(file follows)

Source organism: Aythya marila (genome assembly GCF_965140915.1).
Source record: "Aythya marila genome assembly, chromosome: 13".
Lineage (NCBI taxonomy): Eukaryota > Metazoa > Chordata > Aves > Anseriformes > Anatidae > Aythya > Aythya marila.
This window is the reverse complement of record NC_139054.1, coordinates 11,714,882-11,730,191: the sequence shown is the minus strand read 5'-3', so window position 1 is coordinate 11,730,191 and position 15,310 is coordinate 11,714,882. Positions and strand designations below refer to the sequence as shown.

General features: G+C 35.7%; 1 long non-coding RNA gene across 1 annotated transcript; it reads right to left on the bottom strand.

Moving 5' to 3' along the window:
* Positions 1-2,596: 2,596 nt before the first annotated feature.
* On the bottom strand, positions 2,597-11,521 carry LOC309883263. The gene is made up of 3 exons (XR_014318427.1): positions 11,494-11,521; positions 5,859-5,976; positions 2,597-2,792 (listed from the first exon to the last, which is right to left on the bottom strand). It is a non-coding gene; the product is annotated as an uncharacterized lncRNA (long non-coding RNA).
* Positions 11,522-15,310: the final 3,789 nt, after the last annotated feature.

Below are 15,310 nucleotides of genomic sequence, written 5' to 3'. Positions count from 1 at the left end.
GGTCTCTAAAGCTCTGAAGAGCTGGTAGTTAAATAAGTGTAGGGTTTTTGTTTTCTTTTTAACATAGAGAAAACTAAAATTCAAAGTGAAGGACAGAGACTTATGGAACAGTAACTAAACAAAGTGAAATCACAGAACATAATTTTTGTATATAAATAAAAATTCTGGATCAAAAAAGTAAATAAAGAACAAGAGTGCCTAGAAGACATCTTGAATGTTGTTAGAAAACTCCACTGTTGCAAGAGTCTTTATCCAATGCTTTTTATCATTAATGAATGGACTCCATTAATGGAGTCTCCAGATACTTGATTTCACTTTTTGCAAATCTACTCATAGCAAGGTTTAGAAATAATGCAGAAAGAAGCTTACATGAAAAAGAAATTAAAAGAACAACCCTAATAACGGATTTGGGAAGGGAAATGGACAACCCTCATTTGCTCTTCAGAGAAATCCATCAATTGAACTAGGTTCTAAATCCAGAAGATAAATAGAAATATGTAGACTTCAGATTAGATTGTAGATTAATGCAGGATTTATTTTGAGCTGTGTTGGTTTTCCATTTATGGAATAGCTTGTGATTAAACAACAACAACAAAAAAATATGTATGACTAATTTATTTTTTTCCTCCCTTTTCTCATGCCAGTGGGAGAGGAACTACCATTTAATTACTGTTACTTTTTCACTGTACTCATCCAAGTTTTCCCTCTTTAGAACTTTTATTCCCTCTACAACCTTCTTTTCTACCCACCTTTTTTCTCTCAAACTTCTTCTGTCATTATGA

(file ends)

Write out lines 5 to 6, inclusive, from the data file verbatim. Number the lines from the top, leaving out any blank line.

General features: G+C 35.7%; 1 long non-coding RNA gene across 1 annotated transcript; it reads right to left on the bottom strand.

Moving 5' to 3' along the window: